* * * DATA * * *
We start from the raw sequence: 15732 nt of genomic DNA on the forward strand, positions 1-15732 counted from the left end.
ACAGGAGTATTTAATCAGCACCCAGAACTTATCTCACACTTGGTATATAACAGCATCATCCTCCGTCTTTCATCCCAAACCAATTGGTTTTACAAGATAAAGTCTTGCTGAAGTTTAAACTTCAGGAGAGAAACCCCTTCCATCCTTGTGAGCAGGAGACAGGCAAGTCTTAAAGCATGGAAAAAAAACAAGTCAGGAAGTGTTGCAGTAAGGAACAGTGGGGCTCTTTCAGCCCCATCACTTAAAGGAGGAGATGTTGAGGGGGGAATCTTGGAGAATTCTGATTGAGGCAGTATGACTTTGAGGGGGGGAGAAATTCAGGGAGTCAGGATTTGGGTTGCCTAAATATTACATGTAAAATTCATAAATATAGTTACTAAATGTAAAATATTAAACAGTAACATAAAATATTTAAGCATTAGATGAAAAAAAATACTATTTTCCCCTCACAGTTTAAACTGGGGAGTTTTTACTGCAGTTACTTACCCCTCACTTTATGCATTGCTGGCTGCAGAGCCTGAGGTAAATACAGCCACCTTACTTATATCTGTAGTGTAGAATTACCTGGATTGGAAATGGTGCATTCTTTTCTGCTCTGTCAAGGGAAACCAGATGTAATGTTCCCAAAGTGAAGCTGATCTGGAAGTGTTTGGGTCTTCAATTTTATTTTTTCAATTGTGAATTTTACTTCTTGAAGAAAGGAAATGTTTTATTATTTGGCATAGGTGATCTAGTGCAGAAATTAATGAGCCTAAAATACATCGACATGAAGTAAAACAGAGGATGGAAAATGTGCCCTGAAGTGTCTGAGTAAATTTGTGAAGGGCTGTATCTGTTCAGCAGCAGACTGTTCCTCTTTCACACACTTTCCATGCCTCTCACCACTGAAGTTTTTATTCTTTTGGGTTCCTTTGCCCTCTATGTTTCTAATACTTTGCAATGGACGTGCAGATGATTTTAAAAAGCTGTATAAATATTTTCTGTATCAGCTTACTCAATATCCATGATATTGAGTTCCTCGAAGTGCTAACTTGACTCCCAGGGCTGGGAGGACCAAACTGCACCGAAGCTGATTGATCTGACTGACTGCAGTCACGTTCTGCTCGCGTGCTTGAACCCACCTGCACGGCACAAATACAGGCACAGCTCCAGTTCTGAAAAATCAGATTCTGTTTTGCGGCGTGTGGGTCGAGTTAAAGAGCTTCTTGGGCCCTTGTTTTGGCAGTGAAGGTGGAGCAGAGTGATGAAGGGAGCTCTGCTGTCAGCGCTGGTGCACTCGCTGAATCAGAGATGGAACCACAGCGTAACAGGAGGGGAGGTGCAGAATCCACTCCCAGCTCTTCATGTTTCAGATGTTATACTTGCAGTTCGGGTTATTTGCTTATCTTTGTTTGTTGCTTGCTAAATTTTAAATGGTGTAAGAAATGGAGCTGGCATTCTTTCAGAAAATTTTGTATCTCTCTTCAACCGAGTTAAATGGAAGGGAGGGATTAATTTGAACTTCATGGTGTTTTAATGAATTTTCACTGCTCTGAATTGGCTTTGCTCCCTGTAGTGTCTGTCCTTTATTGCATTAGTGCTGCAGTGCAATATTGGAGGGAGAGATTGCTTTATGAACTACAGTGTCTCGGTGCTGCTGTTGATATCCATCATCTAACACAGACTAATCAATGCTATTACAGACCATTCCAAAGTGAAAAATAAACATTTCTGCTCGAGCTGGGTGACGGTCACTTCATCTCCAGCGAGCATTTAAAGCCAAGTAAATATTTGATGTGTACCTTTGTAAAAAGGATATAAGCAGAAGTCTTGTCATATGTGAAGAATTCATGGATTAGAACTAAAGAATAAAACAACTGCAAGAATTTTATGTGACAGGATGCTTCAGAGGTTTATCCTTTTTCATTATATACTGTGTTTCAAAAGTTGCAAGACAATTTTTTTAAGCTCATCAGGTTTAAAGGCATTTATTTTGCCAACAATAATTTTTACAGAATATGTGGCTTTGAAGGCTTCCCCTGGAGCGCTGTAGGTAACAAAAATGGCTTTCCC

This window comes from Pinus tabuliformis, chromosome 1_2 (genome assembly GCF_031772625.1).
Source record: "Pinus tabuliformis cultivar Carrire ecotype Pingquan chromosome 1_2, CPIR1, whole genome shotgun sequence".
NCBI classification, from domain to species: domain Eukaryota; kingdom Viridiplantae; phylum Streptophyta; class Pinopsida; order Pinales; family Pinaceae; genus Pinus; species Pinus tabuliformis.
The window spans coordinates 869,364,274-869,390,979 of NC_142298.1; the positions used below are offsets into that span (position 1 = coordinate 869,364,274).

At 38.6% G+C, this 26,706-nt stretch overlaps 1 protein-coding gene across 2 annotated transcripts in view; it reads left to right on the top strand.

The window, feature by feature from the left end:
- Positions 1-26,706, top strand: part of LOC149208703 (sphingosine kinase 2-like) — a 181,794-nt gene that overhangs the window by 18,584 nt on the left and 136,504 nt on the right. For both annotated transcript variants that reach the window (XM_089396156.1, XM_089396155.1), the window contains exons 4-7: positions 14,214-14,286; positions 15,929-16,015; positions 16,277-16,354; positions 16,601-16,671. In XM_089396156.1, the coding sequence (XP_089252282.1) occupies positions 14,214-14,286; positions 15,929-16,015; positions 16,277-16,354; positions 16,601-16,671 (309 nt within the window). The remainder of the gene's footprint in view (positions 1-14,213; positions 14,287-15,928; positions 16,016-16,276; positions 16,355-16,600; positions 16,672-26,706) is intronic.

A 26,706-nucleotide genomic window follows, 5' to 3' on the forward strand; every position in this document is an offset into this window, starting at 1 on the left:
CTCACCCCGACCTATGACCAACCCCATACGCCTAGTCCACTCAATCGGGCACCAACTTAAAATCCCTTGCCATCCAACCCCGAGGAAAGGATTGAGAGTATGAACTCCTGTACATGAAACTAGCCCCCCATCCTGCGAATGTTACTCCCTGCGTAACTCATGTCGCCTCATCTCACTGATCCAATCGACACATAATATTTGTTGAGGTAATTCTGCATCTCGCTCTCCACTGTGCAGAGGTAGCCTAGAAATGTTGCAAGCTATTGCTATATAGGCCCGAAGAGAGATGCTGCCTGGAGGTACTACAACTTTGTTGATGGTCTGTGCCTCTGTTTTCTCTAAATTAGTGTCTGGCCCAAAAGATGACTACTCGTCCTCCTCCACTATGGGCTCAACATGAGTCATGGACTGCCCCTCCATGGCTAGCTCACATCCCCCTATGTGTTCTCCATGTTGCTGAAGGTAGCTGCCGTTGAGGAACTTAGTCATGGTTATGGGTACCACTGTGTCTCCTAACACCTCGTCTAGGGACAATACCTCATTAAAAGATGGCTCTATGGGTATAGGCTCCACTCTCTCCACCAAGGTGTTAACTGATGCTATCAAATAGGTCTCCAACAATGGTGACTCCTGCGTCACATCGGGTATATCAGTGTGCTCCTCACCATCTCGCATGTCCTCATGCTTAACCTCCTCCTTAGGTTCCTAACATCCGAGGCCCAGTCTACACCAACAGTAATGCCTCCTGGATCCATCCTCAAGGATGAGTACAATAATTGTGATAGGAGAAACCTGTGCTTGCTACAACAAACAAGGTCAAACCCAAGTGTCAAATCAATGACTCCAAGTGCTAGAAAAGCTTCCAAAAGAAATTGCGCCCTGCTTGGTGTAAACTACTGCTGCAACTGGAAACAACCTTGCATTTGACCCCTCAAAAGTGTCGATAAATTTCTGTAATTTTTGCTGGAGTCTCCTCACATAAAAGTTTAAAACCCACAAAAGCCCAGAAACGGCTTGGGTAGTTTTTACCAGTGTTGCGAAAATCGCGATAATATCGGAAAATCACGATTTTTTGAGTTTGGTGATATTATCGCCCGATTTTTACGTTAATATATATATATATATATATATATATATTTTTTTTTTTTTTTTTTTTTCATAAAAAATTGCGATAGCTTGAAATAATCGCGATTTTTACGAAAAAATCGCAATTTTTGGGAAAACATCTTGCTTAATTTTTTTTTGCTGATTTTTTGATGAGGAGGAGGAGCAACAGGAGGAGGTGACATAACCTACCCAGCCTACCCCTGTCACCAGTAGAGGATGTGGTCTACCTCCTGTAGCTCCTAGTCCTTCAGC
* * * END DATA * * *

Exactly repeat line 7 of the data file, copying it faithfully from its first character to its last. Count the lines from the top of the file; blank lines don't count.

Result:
At 38.6% G+C, this 26,706-nt stretch overlaps 1 protein-coding gene across 2 annotated transcripts in view; it reads left to right on the top strand.